Cornershop – England Is A Garden review

In fairness to Tijinder Singh, the rock n’ roll currency of being insulated from the outside world is another band’s problem: England Is A Garden is Cornershop’s first album of new material in eight years, a format which the never less than brutally honest singer has admitted that these days “No one gives a shit about”.

This isn’t of course quite true, but the quiet renaissance of the long player has frequently been due to recycled material as opposed to new: splitting the difference, England Is A Garden spends most of it’s time wallowing in the whimsical Anglo-centric sounds of the mid-late 20th century, of the glam and the wily blues-rock coined first in the early seventies.

Much of it is also politically centered, Singh despairing of the country’s lapse into the shabby politics and attitudes to race of that intolerance pockmarked era, but as a songwriter he remains one worth his salt, St. Marie Under Canon, No Rock Save In Roll and the album’s title track all rousing examples of keeping the past very much alive.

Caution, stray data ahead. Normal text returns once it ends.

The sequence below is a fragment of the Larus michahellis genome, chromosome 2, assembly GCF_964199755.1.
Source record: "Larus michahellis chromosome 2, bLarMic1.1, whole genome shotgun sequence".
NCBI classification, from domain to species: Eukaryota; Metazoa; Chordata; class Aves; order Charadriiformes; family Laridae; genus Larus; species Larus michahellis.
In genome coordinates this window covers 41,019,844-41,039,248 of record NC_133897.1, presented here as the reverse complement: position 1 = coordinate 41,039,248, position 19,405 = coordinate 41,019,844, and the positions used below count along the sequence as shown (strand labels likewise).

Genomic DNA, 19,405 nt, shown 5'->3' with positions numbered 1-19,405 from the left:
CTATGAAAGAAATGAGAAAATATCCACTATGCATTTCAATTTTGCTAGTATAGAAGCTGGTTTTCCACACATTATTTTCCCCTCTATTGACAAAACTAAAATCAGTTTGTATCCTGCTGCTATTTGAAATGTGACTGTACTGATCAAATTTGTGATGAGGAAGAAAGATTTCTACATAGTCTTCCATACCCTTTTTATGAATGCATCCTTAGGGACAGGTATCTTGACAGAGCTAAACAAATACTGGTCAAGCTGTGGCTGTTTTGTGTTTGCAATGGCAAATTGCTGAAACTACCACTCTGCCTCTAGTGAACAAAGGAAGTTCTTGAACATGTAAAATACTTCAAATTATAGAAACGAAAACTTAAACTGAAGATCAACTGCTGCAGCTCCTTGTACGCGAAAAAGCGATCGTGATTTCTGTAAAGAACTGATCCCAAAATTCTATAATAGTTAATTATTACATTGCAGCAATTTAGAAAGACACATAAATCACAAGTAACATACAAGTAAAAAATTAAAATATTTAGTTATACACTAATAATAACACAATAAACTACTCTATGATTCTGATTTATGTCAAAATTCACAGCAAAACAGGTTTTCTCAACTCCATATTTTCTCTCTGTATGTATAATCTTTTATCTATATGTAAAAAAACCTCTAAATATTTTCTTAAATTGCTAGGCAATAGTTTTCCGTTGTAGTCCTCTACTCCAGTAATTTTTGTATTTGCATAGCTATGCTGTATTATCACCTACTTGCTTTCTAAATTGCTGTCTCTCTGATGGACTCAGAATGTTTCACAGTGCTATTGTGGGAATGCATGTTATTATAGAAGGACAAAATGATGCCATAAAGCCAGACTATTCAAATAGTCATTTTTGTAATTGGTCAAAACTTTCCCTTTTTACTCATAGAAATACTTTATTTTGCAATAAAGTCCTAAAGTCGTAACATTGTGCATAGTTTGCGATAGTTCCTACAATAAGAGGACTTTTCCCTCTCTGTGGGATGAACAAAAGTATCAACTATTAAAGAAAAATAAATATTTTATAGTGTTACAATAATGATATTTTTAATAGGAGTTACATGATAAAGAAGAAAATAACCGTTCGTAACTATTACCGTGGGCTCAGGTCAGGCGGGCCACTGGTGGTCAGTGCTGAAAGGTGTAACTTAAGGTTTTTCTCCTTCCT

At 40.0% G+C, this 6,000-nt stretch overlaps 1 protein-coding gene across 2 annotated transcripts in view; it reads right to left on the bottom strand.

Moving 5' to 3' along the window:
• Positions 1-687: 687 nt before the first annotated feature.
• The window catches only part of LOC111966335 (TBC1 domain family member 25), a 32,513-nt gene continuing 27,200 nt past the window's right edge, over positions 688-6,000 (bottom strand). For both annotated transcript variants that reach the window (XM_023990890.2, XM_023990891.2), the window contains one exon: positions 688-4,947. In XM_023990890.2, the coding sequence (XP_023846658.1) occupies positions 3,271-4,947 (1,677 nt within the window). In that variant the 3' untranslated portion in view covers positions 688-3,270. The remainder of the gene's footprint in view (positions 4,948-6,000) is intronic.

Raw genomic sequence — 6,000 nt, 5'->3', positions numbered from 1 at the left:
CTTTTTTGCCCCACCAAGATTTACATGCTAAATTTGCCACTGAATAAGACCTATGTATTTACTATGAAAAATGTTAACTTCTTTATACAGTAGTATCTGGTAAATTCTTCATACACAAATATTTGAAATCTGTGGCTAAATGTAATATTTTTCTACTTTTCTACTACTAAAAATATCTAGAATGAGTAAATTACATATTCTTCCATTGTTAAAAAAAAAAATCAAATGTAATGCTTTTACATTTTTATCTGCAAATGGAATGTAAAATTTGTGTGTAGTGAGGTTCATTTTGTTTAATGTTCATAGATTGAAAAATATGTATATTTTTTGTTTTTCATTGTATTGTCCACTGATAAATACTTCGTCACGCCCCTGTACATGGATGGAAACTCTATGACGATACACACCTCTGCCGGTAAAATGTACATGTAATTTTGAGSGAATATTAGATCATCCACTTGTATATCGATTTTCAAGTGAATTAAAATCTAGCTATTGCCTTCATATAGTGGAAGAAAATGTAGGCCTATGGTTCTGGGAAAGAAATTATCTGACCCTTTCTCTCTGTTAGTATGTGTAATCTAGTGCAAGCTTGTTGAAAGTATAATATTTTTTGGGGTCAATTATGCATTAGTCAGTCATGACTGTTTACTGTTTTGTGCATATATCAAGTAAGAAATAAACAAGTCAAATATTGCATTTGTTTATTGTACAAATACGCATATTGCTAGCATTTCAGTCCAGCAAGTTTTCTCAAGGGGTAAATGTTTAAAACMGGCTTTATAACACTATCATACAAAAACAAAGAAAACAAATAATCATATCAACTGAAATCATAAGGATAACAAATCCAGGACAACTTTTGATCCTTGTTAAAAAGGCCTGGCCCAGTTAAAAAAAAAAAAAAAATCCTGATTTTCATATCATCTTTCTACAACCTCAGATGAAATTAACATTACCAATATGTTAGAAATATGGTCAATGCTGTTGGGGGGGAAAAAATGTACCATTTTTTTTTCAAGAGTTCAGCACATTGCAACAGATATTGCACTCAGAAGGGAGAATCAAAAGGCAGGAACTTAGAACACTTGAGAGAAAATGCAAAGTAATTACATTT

He cares, and so should you. Cornershop are still making all the wrong choices, but more than enough of the right music.

You can read the full review here.

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